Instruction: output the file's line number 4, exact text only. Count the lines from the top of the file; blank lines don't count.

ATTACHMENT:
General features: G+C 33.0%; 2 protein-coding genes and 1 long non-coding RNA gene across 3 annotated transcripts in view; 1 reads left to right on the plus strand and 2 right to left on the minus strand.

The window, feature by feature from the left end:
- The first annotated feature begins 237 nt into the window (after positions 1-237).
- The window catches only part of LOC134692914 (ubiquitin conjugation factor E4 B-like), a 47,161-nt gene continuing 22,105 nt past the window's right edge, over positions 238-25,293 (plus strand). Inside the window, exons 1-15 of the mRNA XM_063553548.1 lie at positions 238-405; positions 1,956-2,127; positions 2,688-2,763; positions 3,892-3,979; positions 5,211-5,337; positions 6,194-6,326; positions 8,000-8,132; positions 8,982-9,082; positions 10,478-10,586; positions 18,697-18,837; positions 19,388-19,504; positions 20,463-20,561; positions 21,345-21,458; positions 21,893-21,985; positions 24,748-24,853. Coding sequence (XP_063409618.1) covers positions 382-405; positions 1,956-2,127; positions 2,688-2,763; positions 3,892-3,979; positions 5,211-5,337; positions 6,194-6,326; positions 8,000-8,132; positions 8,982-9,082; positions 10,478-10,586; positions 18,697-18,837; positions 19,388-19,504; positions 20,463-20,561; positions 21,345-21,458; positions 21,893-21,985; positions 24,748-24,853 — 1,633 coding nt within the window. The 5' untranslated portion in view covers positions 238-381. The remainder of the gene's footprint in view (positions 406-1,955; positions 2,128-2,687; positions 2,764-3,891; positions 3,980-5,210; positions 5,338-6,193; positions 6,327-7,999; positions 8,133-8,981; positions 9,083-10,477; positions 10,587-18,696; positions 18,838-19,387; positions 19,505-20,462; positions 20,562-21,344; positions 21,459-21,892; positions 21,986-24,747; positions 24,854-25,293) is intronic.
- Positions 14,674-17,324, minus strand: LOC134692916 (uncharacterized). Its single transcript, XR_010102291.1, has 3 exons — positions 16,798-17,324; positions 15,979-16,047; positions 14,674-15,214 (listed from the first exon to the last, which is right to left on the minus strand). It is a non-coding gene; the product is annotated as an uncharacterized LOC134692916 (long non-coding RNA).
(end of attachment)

- The window catches only part of LOC134692914 (ubiquitin conjugation factor E4 B-like), a 47,161-nt gene continuing 22,105 nt past the window's right edge, over positions 238-25,293 (plus strand). Inside the window, exons 1-15 of the mRNA XM_063553548.1 lie at positions 238-405; positions 1,956-2,127; positions 2,688-2,763; positions 3,892-3,979; positions 5,211-5,337; positions 6,194-6,326; positions 8,000-8,132; positions 8,982-9,082; positions 10,478-10,586; positions 18,697-18,837; positions 19,388-19,504; positions 20,463-20,561; positions 21,345-21,458; positions 21,893-21,985; positions 24,748-24,853. Coding sequence (XP_063409618.1) covers positions 382-405; positions 1,956-2,127; positions 2,688-2,763; positions 3,892-3,979; positions 5,211-5,337; positions 6,194-6,326; positions 8,000-8,132; positions 8,982-9,082; positions 10,478-10,586; positions 18,697-18,837; positions 19,388-19,504; positions 20,463-20,561; positions 21,345-21,458; positions 21,893-21,985; positions 24,748-24,853 — 1,633 coding nt within the window. The 5' untranslated portion in view covers positions 238-381. The remainder of the gene's footprint in view (positions 406-1,955; positions 2,128-2,687; positions 2,764-3,891; positions 3,980-5,210; positions 5,338-6,193; positions 6,327-7,999; positions 8,133-8,981; positions 9,083-10,477; positions 10,587-18,696; positions 18,838-19,387; positions 19,505-20,462; positions 20,562-21,344; positions 21,459-21,892; positions 21,986-24,747; positions 24,854-25,293) is intronic.